Metal Detectorist Makes Stunning Recovery
Relic hunters and metal detectorists continue to contribute to our understanding of history with their stunning recoveries and preservationist efforts. Here's the latest example from The Daily Mail:
An amateur metal detectorist has unearthed a gold hat pin worth £15,000 that may have belonged to King Edward IV, who reigned during the 15th century. Lisa Grace, 42, spotted the Medieval jewel, which is in pristine condition, while searching a recently-ploughed field in Lincolnshire. It is believed the pin is linked to royalty as Edward IV and his circle wore strikingly similar pieces during his two reigns as King from 1460 until his death in 1483. Experts believe that the jewel was made in the late 15th century and is designed as a sun in splendour - the personal emblem of Edward IV.
Read more about this amazing discovery here. I've written a piece for American Digger Magazine which goes into some detail how relic hunters, collectors and amateur archeologists are responsible for much of our knowledge regarding American history. This is especially true when it comes to Civil War accoutrements. Even the Smithsonian Institute has recognized the contributions of relic hunters:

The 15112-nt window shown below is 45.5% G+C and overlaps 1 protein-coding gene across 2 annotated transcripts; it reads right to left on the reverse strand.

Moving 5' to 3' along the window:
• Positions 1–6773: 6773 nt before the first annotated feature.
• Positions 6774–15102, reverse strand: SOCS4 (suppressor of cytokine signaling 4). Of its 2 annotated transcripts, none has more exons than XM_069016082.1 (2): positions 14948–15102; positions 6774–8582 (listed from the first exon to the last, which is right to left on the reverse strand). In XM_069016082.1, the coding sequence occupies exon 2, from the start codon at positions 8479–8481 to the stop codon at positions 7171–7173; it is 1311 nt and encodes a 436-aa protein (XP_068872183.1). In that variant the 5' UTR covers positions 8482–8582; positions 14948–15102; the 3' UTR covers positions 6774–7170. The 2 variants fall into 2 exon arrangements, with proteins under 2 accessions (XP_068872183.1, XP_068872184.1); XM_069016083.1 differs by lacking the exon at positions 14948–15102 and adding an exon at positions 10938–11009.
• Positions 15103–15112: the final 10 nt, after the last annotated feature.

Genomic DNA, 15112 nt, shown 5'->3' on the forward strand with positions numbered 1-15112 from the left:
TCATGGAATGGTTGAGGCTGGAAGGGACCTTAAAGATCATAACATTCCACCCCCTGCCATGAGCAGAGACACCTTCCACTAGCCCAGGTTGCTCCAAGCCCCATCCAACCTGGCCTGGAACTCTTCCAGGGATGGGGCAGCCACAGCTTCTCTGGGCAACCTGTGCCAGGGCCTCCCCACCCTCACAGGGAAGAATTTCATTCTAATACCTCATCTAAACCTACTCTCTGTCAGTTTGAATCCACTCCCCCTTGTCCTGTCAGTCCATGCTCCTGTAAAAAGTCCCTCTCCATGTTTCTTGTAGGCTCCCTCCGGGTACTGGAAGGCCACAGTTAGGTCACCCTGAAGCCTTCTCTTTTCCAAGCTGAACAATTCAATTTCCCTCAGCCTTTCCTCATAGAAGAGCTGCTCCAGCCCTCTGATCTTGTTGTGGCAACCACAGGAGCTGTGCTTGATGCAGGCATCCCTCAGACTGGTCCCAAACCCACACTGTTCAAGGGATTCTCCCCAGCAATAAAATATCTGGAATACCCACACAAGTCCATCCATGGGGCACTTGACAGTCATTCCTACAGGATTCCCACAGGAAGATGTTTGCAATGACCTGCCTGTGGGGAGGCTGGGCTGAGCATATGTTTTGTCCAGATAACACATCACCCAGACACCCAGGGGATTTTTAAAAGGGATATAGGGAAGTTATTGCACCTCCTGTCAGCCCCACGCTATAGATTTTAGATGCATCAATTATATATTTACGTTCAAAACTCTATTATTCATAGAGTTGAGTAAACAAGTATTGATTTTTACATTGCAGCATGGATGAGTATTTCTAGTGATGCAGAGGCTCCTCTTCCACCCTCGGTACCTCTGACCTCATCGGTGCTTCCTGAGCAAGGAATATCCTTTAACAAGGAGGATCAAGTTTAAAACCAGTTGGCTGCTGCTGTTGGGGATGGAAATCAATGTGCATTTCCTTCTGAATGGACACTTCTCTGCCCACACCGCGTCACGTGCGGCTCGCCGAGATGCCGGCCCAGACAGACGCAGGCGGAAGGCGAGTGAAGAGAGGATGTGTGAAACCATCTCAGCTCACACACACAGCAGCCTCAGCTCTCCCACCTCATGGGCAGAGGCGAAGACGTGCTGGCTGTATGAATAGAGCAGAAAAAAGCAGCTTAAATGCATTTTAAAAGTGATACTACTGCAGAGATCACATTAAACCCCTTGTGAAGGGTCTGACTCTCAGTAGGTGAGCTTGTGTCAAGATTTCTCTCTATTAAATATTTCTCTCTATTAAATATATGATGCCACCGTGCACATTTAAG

Without amateur souvenir collectors and relic hunters, the Smithsonian Institution might never have become the renowned network of museums that it is today. “You really can’t have a national museum,” says Bird, “until you have a nation of people collecting things, people who at least have that concept in their head—the collecting ideal. As low-tech and modest as some of these objects may be, they’re stand-ins for this larger purpose of national memory.” So what makes a good souvenir? According to Bird, each one is a “little bit of memory” that’s physically transportable. “Once you have it,” Bird says, “you can figuratively transport yourself back to that moment in time.” ~ Smithsonian curator William L. Bird
The AD piece is supposed to be published by year's end.